Authorities are working to eliminate more than 1,000 noxious weeds on a rural property south of Sydney.
- More than 1,000 parthenium weeds have been found at a rural property in Gerringong
- An emergency response from multiple environmental agencies is underway
- The weed can cause serious allergic reactions in people and taint the products of livestock
The highly invasive parthenium weed has been detected on a farm in Gerringong on the New South Wales South Coast.
The plants are believed to have come from a contaminated batch of chicken feed, which has also been traced back to outbreaks in other parts of the state this year.
A taskforce of about 30 people from the Department of Primary Industries (DPI), Local Land Services, the Illawarra Weed Authority and 11 local councils from around NSW will work to eliminate the weed from the property this week.
Sniffer dogs will be used to try and identify any plants which have spread to nearby properties.
Illawarra Weeds Authority spokesperson David Pommery said while livestock did not typically eat parthenium, if they did, it could be toxic.
Ingesting the weed can cause serious allergic reactions in people.
“Depending on how much of it gets eaten by livestock, it can taint milk and taint meat as well,” Mr Pommery said.
Significant biodiversity risk to NSW
Team leader of the invasive species programs at the DPI Rod Ensbey said the weed was prohibited matter in NSW and one of the “highest priorities” for elimination.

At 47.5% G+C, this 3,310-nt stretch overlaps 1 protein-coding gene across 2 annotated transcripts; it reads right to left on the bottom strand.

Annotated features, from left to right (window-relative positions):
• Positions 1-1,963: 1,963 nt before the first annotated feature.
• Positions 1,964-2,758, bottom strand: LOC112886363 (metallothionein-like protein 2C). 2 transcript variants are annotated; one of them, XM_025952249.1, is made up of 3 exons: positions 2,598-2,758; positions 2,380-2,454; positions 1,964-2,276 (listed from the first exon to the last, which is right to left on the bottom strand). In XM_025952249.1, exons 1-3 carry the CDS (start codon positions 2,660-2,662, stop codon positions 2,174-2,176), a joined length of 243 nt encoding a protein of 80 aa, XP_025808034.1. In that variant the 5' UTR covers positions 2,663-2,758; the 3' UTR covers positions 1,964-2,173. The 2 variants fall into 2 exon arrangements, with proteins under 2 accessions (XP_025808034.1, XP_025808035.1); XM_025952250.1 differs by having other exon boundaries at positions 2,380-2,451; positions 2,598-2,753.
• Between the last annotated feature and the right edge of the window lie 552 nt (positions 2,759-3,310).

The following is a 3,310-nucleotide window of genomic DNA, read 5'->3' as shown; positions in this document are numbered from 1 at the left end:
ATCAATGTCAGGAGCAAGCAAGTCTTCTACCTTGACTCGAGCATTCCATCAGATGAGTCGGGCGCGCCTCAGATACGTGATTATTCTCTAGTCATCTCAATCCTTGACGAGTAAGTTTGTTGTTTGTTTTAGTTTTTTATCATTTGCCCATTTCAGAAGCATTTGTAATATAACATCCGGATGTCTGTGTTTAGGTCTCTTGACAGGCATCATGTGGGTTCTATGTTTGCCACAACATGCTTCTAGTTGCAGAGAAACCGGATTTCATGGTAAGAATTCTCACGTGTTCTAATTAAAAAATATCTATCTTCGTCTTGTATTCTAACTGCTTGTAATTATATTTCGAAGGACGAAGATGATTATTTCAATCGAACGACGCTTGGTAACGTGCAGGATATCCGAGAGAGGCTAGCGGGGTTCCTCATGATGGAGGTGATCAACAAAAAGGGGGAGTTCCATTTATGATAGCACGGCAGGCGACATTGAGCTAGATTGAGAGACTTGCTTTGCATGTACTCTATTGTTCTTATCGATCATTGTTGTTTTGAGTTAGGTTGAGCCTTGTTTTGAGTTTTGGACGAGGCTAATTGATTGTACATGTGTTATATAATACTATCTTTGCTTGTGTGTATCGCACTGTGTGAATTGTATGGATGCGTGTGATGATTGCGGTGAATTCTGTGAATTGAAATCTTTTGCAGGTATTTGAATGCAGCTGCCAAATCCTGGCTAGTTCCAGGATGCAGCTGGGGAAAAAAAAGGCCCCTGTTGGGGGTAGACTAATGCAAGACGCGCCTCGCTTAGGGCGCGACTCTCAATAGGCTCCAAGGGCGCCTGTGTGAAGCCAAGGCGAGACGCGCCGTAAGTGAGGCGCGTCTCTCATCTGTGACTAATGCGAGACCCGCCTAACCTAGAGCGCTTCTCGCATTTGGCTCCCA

“It is the first incursion in the south-east region, but there have been 30 others around the state since last April.
While most incursions have been in areas west of the Great Dividing Range, finding the plants on the coast is more of a concern for authorities.
Parthenium can seed in as little as four weeks and coastal weather conditions are ideal for growing.
Education of council staff a priority
Eleven local councils have sent representatives to Gerringong this week to assist with the removal of the weeds and also to learn how to identify them in case they appear in other regions.
Local Land Services regional weeds coordinator for South East NSW Megan Willie said it was a good opportunity to get all agencies together.
“From our perspective, weeds don’t discriminate between regions,” she said.
“It could be in any region at any time.”
Mr Pommery said the Gerringong area would need to be monitored for up to a decade to ensure the plants did not seed anywhere else.
“I would say we are looking at a minimum of seven to 10 years because the seeds can remain viable in the soil for a long period of time,” he said.
The DPI has allocated additional funding to Kiama Council for ongoing management of the situation.